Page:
The APGAR score is a quick test performed at 1 and 5 minutes after birth to determine the physical condition of the newborn. The rating is based on a scale of 1 to 10. Ten suggests the healthiest infant, and scores below 5 indicate that the infant needs immediate assistance in adjusting to his or her new environment.
The test was designed in 1952 by Dr. Virginia Apgar at Columbia University’s Babies Hospital.
How the test is performed
Five categories are assessed:
- Heart rate
- Respiratory effort
- Muscle tone
- Reflex irritability
Each of these categories is scored with 0, 1 or 2, depending on the observed condition of the newborn.
- Heart rate is evaluated by stethoscope. This is the most important assessment: o If there is no heartbeat, the infant scores 0 for heart rate. o If heart rate is less than 100 beats per minute, the infant scores 1 for heart rate. o If heart rate is greater than 100 beats per minute, the infant scores 2 for heart rate.
- Respiratory effort: o If there are no respirations, the infant scores 0 for respiratory effort. o If the respirations are slow or irregular, the infant scores 1 for respiratory effort. o If there is good crying, the infant scores 2 for respiratory effort.
- Muscle tone: o If the muscle tone is flaccid, the infant scores 0 for muscle tone. o If there is some flexion of the extremities, the infant scores 1 for muscle tone. o If there is active motion, the infant score 2 for muscle tone.
- Reflex irritability is a term describing the level of newborn irritation in response to stimuli (such as a mild pinch): o If there is no reaction, the infant scores 0 for reflex irritability. o If there is grimacing, the infant scores 1 for reflex irritability. o If there is grimacing and a cough, sneeze or a vigorous cry, the infant scores 2 for reflex irritability.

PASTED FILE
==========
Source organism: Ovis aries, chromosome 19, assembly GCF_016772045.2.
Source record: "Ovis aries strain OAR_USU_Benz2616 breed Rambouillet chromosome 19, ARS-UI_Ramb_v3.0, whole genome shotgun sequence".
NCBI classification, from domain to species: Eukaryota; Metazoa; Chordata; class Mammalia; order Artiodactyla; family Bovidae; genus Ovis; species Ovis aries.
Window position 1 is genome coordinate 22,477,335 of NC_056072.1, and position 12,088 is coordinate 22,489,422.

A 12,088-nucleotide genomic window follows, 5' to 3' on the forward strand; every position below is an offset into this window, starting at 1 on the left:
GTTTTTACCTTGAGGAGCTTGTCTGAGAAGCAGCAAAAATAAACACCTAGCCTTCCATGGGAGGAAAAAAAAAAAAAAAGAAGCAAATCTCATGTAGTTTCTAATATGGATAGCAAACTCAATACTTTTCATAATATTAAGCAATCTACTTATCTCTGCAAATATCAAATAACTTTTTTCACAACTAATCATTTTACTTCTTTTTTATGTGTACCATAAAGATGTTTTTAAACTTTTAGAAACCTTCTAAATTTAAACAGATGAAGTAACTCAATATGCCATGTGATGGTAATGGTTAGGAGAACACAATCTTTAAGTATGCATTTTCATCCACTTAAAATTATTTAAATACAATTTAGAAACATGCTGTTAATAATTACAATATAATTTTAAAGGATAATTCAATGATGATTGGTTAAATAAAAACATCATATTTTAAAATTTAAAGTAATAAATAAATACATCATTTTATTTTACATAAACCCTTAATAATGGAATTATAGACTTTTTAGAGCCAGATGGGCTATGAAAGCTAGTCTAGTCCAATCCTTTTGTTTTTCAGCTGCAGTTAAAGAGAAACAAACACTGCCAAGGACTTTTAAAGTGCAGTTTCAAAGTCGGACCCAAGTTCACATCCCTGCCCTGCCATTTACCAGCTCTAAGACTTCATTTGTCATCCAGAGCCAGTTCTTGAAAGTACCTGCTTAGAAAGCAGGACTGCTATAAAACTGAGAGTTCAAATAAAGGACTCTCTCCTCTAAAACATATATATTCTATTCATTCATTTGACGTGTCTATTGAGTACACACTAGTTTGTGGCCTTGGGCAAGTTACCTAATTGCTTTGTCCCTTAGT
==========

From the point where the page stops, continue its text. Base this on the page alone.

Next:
- Color: o If the color is pale blue, the infant scores 0 for color. o If the body is pink and the extremities are blue, the infant scores 1 for color. o If the entire body is pink, the infant scores 2 for color.
The 1-minute APGAR score assesses how well the infant tolerated the birthing process. The 5-minute APGAR score assesses how well the newborn is adapting to the environment.
Why the test is performed
This test is a screening tool for health care providers to determine what assistance is immediately necessary to help your newborn stabilize.
A score of 8 or 9 is normal and indicates your newborn is in good condition. A score of 10 is very unusual - almost all newborns lose one point for blue hands and feet.
What abnormal results mean
Any score lower than 8 indicates your child needs assistance stabilizing. A low score at 1 minute that normalizes by 5 minutes has not been associated with any long-term negative effects.
What the risks are
No risks are associated with the APGAR test.
by Dave R. Roger, M.D.
All ArmMed Media material is provided for information only and is neither advice nor a substitute for proper medical care. Consult a qualified healthcare professional who understands your particular history for individual concerns.